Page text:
I grew up in a family of introverts who pretended to be extroverts for much of the week; after all, they pastored a small suburban church. My parents filled their days with church members seeking counseling, phone calls, drop-ins, and members simply wanting to chat. So at home, they needed time to recharge.
On evenings and Saturdays, my family returned to the natural order of the introvert: quiet and calm, with no excessive talking. They filled their free time with, well . . . nothing. I remember my childhood home as one of varying degrees of peace and quiet. For a bookish girl like myself, this fit me perfectly.
When my husband and I began dating, I entered into a family of extroverts of the intense variety. I never knew whom I might meet at their house. The phone rang every few minutes, the family held loud conversations through walls and closed doors, and people dropped in with alarming regularity.
My future mother-in-law maintained an open door policy, and many times I arrived at their home to find strangers hanging out in my mother-in-law’s kitchen while she was out shopping.
I had no frame of reference for this kind of behavior, and I felt like Alice in Wonderland after falling down the rabbit hole of extreme hospitality.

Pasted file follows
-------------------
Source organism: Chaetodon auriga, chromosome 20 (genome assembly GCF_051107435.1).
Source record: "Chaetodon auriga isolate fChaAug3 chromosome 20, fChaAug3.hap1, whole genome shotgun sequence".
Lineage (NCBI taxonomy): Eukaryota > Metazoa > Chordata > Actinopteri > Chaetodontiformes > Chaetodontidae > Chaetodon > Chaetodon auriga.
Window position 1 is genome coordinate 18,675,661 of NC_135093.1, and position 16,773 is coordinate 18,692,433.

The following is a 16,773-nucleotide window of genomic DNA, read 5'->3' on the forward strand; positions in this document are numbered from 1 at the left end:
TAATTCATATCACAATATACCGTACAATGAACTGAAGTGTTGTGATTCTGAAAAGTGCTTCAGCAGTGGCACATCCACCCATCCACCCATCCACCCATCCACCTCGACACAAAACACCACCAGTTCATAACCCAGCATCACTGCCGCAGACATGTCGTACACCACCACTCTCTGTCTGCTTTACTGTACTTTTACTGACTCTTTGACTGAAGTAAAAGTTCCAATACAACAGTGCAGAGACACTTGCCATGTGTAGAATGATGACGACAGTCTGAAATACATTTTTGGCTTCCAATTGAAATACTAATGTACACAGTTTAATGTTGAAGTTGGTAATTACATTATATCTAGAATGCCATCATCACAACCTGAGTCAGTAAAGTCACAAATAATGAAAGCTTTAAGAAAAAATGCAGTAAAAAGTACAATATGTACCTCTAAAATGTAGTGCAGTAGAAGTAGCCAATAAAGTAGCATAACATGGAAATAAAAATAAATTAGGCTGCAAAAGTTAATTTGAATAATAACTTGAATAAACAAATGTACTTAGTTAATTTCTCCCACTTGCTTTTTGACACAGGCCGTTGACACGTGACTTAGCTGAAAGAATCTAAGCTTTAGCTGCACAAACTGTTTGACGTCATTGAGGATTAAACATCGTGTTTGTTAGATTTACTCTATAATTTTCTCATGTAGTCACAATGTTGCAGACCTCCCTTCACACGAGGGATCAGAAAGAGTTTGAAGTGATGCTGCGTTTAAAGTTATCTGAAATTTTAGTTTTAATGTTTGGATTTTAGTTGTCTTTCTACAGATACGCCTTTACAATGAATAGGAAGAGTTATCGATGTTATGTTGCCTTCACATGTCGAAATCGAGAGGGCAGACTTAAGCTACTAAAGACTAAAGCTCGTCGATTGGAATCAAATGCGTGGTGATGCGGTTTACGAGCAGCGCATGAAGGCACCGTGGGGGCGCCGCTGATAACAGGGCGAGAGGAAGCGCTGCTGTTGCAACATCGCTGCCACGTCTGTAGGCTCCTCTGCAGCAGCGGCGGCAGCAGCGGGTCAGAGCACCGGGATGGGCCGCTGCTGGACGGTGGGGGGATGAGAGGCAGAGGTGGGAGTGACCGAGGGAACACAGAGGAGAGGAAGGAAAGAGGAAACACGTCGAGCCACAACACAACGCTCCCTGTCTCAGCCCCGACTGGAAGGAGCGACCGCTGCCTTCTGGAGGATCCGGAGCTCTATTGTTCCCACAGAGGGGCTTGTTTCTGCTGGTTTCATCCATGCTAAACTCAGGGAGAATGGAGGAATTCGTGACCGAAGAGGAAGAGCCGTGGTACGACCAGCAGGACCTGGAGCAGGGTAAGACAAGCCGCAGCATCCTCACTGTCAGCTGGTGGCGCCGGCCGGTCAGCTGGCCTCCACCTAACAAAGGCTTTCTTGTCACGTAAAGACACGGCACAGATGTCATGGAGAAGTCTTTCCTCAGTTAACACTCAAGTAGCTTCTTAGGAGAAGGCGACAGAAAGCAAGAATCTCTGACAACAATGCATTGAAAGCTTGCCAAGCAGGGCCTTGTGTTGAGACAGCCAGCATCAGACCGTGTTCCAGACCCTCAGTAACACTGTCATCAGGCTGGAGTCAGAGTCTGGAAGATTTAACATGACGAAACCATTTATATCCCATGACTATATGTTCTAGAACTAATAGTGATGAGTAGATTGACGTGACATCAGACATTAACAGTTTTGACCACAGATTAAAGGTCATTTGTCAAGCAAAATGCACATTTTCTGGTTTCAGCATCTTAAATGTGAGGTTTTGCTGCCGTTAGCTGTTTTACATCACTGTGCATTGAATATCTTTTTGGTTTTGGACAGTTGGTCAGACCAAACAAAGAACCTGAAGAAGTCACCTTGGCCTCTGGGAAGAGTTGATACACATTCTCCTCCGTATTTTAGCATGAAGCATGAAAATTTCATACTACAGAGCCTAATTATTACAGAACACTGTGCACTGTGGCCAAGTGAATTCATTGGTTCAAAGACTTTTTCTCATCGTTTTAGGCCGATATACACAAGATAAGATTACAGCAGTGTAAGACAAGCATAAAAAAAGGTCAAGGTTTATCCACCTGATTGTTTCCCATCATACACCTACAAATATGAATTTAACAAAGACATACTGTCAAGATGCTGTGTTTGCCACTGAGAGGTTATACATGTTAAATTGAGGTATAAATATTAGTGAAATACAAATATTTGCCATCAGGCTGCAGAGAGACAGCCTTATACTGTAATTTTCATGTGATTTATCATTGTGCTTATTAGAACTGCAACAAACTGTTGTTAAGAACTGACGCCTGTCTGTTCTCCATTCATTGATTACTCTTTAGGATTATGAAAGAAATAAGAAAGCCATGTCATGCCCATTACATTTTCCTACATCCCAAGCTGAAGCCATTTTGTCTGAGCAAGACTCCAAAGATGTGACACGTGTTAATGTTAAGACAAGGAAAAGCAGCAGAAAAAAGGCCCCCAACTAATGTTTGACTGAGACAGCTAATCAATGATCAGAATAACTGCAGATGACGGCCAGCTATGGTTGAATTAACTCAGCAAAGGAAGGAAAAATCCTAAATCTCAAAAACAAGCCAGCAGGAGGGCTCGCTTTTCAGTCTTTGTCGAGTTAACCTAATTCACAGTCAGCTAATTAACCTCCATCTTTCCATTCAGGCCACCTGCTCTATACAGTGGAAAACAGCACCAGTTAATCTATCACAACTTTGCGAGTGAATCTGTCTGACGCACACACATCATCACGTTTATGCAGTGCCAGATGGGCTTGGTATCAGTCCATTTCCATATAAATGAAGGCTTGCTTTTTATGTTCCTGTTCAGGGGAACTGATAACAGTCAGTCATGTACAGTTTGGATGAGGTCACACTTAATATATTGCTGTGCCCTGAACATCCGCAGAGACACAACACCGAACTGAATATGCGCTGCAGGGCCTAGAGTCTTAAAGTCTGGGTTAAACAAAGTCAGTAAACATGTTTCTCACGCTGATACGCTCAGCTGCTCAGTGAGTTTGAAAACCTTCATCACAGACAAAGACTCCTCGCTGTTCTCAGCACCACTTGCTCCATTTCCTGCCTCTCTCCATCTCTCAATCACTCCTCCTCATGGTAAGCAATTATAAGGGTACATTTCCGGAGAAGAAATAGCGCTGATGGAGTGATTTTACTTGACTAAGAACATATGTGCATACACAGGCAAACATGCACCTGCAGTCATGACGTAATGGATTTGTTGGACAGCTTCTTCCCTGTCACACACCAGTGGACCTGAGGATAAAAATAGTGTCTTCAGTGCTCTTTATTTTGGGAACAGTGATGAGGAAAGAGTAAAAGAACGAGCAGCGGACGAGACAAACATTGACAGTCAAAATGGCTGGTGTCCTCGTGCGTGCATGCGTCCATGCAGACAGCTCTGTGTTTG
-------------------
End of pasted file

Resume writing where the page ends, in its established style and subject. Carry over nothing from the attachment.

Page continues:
I enjoyed spending time in both places — my parent’s house felt like a retreat, an oasis to return to when the hustle and bustle of my fiance’s home became overwhelming. And while watching my mother-in-law from a safe distance, I learned more about the importance of making our homes a place of welcome and hospitality.
After marrying my husband, our expectations of what home would look like for us as a couple inevitably collided. I wanted quiet, he wanted chaos. Or in his words, “People over for dinner.” I wanted intimate gatherings, he wanted parties.
He once invited over the entire neighborhood, while I sat dumbfounded next to him. Needless to say, our extreme differences meant that meeting in the middle didn’t feel natural to either one of us. So we’ve spent the last nineteen years learning how to give and take, carving out a new version of what home means for us as a family.
Home doesn’t have to be an exclusive retreat, nor does it need to be a revolving door of party people.
We’ve learned to strike a balance, where home feels like a warm welcome — where it becomes whatever our friends and family need, as they need it. When people arrive at our front door, I want to think less of myself, and how I feel about my hosting abilities, and more about how we make others feel as our guests.
Above all, we want our home to feel safe for everyone who sits at our table, and for each of us who live here. We hold others words in confidence, we won’t judge, and we desire their company. We want them to know hospitality isn’t a competition. Crumbs will scatter the floor, the food will likely be takeout, and our kids will inevitably show visitors where we fail in parenting. It’s part of our (mostly) open-door policy.
Nineteen years, three kids, and six homes later, we’re finally learning how to lean into our strengths as a couple. I offer people rest, and my husband offers them a party. Either way, you’re welcome to join us.
Related: Hang this beautiful 8×10 print in your home to remember that “Life isn’t about having it all together — it’s about knowing together we have it all.”